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Book Forum: Women’s Issues   |    
Psychological Aspects of Women’s Health Care: The Interface Between Psychiatry and Obstetrics and Gynecology, 2nd ed.
IAN F. BROCKINGTON, M.D., F.R.C.P.
Am J Psychiatry 2002;159:1955-1956. doi:10.1176/appi.ajp.159.11.1955
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Edited by Nada L. Stotland, M.D., M.P.H., and Donna E. Stewart, M.D., D.Psych., F.R.C.P.C. Washington, D.C., American Psychiatric Publishing, 2001, 688 pp., $65.00 (paper).

This book is a sequel to that published under the same name and editorship in 1993. All of the authors are North American—six Canadian and the rest from the United States. Most are psychiatrists, and there are eight psychologists and a sprinkling of other professionals. Twenty-one of the chapters have the same authors as the earlier edition, and five the same title but different authors. There are two new chapters, "Psychopharmacology in Women" and "Psychological Aspects of Lesbian Health Care."

The chapters are inevitably variable in quality and quantity. There is a weighty chapter on "Women and Violence" by Warshaw; it has 375 references, including more than 100 published in the last 5 years, but they include few from outside North America, although domestic violence is a universal phenomenon, widely researched. About half of the chapters are outside my area of detailed knowledge, but I cannot help noticing that there are some without a single non-North American reference. They include "Adolescent Pregnancy," "Gynecologic Oncology," "Alcohol and Substance Abuse in Private Obstetrics and Gynecology Practice," and "Reproductive Choices and Development," all of which are of world-wide interest.

When we come to the chapters dealing with subjects within my experience, I am puzzled. The chapter "Postpartum Disorders" has the merit (present also in the first edition) of devoting subsections to the mother-infant relationship and postpartum anxiety disorders, not just "the blues," postnatal depression, and psychosis. The authors have not included new research, however. More than 100 publications appeared on postpartum psychosis between 1992 (when the first edition went to press) and 2000; only two of them are cited, and they do not include the work from the Institute of Psychiatry in London or the Danish epidemiologic study of Terp and Mortensen (1).

One of the most interesting etiological clues in mental disorders is the relation to menstruation, but the authors of the chapter "Psychological Aspects of the Menstrual Cycle" seem to have missed the extensive literature on menstrual psychosis. This disorder is uncommon, but it sits squarely on "the interface between psychiatry and gynecology," and there will be some American women suffering from it who would have wished it had been given a hearing. The writer of the chapter "Induced Abortion" has also missed the literature on postabortion psychosis, overlooking another authoritative Danish epidemiologic study (2). In Europe we consider that the psychiatry of pregnancy and motherhood is making progress and (rightly or wrongly) attribute this partly to conjoint mother and infant hospitalization and the specialist teams that have developed in Great Britain, Australia, and France following the pioneering work of Main in 1948. This is scarcely mentioned. The Australians, Danes, and Swedes have made great contributions, but there are more references here to psychoanalytic works than to Australasian or Scandinavian studies. There is only one reference to work in a foreign language.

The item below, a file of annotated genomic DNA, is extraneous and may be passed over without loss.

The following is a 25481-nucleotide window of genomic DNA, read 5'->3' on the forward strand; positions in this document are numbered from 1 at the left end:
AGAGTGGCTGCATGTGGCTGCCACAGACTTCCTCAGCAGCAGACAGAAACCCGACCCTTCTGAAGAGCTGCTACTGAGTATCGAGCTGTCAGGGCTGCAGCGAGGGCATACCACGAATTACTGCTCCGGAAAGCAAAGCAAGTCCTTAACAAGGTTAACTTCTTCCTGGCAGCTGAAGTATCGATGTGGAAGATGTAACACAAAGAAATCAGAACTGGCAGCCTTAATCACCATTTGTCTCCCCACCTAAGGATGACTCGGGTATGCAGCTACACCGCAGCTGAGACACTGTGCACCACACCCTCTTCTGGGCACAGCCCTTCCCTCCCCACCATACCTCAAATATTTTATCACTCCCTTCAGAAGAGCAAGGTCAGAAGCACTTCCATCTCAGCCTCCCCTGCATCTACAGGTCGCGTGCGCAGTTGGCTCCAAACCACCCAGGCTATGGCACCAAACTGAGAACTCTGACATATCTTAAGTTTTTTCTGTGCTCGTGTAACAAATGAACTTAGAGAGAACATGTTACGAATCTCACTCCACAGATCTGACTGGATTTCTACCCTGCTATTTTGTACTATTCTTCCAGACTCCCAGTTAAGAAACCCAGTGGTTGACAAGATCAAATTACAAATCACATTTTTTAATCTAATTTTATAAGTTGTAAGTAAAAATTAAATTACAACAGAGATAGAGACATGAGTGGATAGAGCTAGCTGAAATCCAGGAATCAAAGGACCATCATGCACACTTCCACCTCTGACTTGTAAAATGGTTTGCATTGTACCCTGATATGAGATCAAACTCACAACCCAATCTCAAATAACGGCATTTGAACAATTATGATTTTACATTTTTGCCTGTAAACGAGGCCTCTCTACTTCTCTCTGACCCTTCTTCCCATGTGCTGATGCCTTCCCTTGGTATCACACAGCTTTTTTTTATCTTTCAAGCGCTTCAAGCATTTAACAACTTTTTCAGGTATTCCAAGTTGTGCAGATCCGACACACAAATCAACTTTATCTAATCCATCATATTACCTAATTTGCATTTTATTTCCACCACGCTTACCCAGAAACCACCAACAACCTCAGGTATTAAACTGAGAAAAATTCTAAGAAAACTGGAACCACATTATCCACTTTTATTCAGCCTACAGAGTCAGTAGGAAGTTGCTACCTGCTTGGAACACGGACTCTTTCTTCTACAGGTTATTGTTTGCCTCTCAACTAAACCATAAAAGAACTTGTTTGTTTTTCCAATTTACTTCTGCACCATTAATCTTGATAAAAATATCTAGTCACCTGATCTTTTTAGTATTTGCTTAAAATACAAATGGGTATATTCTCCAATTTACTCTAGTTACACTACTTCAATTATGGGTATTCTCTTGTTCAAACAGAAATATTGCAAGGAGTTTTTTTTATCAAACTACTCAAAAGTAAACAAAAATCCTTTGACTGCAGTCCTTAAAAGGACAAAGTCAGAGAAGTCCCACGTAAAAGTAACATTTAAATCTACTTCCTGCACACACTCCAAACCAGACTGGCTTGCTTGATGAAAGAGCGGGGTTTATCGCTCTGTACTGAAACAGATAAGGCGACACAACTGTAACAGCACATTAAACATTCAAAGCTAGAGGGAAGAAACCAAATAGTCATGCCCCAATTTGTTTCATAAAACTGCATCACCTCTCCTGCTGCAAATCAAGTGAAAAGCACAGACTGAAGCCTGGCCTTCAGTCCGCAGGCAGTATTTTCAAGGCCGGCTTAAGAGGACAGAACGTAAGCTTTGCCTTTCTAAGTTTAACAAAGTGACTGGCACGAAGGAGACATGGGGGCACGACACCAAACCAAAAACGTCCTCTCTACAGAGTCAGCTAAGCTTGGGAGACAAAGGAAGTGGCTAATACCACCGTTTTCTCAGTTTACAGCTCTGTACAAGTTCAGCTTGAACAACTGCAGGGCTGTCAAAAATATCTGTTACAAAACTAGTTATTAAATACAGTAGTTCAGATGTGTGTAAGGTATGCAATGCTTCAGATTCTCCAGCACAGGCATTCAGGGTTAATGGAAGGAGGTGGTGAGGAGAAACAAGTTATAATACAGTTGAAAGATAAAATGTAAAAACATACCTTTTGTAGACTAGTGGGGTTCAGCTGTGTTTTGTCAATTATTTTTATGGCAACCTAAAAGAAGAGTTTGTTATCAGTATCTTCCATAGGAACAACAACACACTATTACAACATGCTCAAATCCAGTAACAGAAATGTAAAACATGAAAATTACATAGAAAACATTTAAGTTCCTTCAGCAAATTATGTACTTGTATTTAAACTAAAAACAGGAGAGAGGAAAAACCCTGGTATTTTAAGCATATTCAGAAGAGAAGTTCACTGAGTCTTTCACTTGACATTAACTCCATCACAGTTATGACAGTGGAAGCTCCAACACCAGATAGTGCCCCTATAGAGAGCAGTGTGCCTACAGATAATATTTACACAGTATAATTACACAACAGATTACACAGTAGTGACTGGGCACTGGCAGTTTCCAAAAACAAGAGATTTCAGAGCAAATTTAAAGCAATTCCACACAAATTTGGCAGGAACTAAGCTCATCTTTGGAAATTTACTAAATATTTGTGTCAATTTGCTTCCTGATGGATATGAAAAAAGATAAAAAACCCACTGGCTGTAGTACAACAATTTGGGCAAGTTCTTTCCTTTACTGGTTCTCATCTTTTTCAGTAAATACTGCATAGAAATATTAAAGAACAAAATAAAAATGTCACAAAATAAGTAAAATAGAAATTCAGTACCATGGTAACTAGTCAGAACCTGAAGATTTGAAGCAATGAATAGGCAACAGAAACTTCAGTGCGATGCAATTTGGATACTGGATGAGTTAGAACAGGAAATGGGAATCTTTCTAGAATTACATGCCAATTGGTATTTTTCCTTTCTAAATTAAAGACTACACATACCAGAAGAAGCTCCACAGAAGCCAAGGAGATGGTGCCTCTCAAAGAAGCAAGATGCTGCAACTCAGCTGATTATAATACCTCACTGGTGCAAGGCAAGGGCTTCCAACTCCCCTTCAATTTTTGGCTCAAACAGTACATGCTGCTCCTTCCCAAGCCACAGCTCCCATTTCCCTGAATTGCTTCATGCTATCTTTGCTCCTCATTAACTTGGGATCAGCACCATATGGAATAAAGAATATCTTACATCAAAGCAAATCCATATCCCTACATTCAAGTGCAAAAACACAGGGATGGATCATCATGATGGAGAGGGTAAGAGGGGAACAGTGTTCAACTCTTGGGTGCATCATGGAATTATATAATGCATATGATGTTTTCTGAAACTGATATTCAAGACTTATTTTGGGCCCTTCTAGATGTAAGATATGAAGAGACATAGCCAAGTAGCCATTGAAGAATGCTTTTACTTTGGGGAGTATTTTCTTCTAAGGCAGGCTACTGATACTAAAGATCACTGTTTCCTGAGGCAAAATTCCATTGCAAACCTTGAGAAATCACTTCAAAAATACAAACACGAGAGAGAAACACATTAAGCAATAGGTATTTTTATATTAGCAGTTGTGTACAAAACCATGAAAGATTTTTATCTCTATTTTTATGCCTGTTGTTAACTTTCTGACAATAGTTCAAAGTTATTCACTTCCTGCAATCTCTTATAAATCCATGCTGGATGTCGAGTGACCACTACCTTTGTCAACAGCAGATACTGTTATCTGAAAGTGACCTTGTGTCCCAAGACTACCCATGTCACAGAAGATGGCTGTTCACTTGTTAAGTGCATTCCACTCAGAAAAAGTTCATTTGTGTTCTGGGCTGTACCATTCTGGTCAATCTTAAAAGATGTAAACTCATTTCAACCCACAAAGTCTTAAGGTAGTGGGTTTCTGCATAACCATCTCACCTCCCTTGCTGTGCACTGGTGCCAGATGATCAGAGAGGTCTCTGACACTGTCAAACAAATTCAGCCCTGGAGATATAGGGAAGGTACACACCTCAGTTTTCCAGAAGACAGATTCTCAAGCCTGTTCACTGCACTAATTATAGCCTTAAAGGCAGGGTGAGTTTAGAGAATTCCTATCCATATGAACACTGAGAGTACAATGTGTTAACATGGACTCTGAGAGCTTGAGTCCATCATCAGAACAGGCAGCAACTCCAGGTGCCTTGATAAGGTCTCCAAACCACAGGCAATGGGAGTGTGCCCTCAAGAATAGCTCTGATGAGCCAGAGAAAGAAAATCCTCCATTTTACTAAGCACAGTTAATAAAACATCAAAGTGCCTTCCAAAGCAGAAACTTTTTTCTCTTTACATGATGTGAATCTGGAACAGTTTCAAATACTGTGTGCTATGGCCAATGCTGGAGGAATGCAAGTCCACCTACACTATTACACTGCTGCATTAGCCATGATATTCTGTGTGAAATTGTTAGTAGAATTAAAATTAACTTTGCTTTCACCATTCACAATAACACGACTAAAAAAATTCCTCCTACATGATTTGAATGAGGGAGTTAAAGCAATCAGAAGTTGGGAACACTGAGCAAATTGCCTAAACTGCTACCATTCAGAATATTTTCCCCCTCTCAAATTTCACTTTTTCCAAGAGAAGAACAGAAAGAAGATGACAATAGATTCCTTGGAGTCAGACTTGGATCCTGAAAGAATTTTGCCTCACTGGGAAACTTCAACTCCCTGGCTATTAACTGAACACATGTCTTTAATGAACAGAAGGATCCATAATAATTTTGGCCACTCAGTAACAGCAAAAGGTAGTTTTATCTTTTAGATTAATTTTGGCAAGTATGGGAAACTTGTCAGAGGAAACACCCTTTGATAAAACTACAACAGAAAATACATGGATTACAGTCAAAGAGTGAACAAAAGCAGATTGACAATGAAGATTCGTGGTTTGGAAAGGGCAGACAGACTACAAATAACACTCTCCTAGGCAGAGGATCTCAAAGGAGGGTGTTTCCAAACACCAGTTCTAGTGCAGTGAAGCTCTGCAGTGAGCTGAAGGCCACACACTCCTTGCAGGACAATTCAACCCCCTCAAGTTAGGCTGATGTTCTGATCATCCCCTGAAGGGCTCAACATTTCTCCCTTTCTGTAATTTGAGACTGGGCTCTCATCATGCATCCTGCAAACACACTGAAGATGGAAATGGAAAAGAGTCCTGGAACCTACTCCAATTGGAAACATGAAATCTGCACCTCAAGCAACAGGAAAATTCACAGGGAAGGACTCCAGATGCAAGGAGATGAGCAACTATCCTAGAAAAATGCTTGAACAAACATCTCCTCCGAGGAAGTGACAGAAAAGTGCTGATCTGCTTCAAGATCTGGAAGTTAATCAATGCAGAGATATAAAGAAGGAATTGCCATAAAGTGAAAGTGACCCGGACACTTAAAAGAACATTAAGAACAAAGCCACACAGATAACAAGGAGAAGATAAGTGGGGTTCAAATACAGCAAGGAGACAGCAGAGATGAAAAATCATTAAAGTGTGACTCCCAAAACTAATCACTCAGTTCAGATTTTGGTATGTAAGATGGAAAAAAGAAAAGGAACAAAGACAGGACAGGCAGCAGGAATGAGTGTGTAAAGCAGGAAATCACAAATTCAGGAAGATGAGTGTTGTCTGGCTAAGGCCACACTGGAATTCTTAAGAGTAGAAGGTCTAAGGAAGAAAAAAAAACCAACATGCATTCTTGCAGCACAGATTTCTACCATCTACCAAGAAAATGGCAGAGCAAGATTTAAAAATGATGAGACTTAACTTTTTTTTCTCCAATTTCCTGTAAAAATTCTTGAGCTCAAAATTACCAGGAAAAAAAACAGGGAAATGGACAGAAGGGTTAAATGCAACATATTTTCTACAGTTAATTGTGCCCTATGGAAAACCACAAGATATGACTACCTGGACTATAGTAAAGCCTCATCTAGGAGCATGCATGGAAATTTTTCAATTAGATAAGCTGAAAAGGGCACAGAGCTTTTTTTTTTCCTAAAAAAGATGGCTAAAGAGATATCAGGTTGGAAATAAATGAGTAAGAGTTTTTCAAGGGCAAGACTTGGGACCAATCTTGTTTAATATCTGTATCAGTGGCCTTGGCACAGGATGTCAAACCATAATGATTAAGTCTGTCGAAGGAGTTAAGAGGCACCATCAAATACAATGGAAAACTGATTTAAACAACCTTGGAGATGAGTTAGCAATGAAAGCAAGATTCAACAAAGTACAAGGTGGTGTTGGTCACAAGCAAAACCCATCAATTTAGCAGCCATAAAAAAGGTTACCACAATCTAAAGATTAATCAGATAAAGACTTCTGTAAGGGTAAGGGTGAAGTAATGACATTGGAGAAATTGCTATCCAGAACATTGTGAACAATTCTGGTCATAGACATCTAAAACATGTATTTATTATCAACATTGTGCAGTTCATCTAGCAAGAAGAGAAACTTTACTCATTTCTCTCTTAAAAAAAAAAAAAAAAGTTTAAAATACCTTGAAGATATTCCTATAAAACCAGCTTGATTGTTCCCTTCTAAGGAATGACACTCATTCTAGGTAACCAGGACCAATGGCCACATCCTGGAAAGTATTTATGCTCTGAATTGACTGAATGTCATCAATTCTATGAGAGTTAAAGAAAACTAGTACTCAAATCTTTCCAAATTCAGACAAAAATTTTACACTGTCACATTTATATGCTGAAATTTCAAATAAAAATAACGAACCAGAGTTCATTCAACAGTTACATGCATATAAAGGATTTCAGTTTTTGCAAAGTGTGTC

One has the impression that the authors have little respect for work outside North America. This would be a mistake—scientifically and clinically. This book performs the valuable function of indicating the scope and the breadth of the discourse on women’s mental health, but there is a risk that it will be considered an up-to-date compendium of position papers and will stand between the reader and international research in a rapidly advancing field.

Terp IM, Mortensen PB: Post-partum psychoses: clinical diagnoses and relative risk of admission after parturition. Br J Psychiatry  1998; 172:521-526
[PubMed]
[CrossRef]
 
David HP: Post-abortion and post-partum psychiatric hospitalization. CIBA Symposium 1985; 115; 150-164
 
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References

Terp IM, Mortensen PB: Post-partum psychoses: clinical diagnoses and relative risk of admission after parturition. Br J Psychiatry  1998; 172:521-526
[PubMed]
[CrossRef]
 
David HP: Post-abortion and post-partum psychiatric hospitalization. CIBA Symposium 1985; 115; 150-164
 
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